When time comes to eat about 5:30, Dave tells me to be first in line. While we eat, Bob comes to every table and gives a ticket to every rider. After dinner he calls numbers, and the ticket holder is handed a small gift plucked randomly from a bag by a third person. “Nobody can leave after we finish eating.” Bob says. “We have two special events. If you leave, you can’t come next year.”
Bob invites a member of another team to come introduce our speaker. “For the last several years,” he says, “all the money raised by our team and your team has gone directly to fund a MS researcher. All the way from Seattle, we have invited the researcher we have supported for the last three years to come speak to you tonight.”
If the young woman who comes then to speak to us is anywhere nearly as talented at research as she is bubbly, charismatic and informative, MS will shortly be fully understood and no longer the life-limiting scourge it now is.
As Bob calls numbers and folks come to collect their prizes, I notice Kelly and a few other women at a table just beside him. They are arranging two cakes, one chocolate, one white, on the table. When the researcher has concluded, Bob begins a story. “Years ago a friend of mine had a bike shop in Raytown. He had given a bike to an old man in Liberty. We bought everything in his shop when he closed. He made me promise to take care of this old man for the rest of his life. That old man will be 80 this year. And he’s here tonight. Ed Chasteen, come on up. Ed, this cake is for you. “And your grandson, Weston, will be 14 tomorrow. Weston, come on up. One cake is for you.”
Bob Dinkins owned the Raytown bike shop. The blue bike he gave me is now the trainer Brian rides, the one years earlier my daughter Debbie had when she lived in Macon, Georgia and taught at Mercer University. I’ve lost touch with Bob Dinkins. Dave Biscari, at their Liberty bike shop, keeps my bike road worthy. I love to ride. That’s the extent of all I know about bikes. For every thing, I go to Dave. When he is absent, hunting, fishing, barbecuing, etc., Bob comes from their Kansas City shop to sub. And we never miss a beat.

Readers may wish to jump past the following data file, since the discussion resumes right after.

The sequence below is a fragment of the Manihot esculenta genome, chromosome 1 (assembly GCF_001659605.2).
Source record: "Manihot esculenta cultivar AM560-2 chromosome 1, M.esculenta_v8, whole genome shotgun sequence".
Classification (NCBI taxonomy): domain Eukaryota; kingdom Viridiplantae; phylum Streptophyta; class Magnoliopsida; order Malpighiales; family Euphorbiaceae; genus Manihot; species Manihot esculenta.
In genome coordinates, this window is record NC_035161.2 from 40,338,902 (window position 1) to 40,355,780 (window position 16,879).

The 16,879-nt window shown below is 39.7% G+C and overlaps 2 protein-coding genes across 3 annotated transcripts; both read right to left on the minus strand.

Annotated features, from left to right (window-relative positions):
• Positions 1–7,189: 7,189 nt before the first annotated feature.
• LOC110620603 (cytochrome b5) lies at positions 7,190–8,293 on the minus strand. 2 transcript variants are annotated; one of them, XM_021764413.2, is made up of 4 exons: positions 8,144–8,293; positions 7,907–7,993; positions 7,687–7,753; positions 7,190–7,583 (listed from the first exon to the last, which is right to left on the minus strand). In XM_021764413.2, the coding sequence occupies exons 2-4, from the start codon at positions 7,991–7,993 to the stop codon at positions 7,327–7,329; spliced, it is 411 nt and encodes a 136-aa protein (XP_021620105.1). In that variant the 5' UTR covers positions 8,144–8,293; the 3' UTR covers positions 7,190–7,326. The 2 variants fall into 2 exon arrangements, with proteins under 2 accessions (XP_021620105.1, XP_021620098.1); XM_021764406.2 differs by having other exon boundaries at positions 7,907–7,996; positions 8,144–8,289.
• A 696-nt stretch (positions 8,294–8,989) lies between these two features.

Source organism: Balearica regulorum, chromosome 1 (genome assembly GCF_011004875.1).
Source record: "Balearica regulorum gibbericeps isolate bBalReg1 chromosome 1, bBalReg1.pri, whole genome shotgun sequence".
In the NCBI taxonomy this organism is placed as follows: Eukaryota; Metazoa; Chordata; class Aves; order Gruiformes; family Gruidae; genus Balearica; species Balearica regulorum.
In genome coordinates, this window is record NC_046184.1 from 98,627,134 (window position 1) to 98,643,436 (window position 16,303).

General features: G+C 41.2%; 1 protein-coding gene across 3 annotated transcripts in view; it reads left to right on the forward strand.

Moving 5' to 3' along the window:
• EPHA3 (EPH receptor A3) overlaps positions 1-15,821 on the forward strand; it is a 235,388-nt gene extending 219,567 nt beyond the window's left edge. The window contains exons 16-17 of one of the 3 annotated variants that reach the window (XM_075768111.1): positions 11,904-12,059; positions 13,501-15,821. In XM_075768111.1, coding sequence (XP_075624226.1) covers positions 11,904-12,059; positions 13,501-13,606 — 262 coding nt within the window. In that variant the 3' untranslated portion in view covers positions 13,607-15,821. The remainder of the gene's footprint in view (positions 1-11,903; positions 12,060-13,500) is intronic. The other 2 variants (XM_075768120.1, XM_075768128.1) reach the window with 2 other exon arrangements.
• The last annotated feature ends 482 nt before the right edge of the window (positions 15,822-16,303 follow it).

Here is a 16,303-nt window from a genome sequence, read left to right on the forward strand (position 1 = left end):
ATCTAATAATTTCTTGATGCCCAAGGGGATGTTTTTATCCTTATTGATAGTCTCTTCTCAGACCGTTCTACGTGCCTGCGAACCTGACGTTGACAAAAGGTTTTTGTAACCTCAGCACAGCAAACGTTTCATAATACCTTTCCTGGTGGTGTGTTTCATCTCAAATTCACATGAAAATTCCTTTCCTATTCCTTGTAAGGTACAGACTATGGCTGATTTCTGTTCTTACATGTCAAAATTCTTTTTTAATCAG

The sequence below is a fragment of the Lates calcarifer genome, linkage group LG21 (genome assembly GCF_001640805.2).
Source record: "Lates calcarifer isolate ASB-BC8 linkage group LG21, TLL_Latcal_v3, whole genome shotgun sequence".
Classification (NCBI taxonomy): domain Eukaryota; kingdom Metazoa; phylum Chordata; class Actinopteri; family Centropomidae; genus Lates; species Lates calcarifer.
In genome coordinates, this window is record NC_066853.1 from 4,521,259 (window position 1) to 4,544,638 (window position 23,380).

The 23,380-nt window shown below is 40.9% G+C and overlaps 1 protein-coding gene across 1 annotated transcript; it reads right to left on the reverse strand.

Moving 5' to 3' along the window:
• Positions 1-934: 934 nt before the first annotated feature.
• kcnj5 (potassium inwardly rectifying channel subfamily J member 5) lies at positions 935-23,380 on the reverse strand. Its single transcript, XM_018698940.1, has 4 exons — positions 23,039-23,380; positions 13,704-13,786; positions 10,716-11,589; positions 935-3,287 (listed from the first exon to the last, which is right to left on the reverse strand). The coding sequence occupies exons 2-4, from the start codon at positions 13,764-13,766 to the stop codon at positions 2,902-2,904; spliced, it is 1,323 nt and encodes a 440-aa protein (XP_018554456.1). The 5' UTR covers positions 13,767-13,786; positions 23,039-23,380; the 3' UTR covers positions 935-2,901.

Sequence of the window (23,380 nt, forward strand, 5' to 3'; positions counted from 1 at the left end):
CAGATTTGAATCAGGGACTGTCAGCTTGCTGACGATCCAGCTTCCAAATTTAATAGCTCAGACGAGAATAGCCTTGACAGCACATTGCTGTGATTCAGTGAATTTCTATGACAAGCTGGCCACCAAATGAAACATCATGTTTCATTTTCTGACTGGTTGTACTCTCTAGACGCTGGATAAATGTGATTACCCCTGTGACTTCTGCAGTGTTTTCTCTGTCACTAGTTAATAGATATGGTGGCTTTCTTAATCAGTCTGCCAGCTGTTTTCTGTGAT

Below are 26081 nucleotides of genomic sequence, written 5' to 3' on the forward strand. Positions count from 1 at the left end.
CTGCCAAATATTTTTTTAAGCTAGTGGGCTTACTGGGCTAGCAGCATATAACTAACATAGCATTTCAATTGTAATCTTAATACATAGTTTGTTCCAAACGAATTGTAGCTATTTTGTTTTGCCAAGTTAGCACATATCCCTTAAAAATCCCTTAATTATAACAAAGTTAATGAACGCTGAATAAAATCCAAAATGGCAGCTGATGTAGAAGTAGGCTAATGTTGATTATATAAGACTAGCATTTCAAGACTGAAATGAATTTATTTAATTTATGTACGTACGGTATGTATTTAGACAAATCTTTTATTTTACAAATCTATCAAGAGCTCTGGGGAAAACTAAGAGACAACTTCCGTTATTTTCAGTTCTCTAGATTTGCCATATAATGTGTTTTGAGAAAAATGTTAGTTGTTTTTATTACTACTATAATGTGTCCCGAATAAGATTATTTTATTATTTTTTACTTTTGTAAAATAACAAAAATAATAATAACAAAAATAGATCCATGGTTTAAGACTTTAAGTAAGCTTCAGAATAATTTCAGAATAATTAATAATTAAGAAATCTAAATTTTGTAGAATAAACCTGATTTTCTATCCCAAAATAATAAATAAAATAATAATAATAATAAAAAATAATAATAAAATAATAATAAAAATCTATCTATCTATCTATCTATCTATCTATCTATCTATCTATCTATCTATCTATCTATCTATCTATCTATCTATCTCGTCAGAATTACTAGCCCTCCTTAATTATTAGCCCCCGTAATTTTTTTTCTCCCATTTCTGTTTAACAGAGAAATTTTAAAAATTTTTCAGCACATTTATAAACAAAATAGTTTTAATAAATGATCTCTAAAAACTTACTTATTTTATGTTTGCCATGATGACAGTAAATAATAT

Saturday morning pancakes in the park fuel us for the short and long routes back to Olathe. Mark rides long. All five of us meet at the first rest stop. We won’t see Mark again. But I promise to meet the other three at rest stop #2 in DeSoto. I linger long in Eudora. No bikers in sight as I leave. Somehow, somewhere I miss the MS arrow. I’m back in Olathe hunting for Garmin when I see bikers coming. I follow them in. I have missed DeSoto again today.
I wind up back in Olathe way early. So I tool around on my scooter, meeting folks I know. And some I don’t. Then I spot a three wheeled scooter unlike any I’ve ever seen, parked near a porta potty. When the owner emerges, I ask, “Is your name Fred?”
It is. “Can you do 25 miles an hour?” He can. As he demonstrates. “Mine comes in three pieces. I put it in my car.” I say. “My steering column folds down. My seat post folds. It just fits in my car.” He says.
Brian, Kelly and Weston pull in to Olathe about 12:30. We wolf down pulled pork and barbeque chicken sandwiches from the food tent.
By about 2 o’clock my scooter is back in my car. All three bikes are back on Brian’s car. We hug each other. I drive home to Liberty. Brian, Kelly and Weston drive home to Lee’s Summit. Mark is still out there on his bike. At rest stops and on the road, his booming laugh and non-stop repartee belie his past as a standup comic. Mark spreads joy.
Good weather, good friends, good food! A FANTISTIC weekend. Calling for an encore. Next year. Same time. Same place.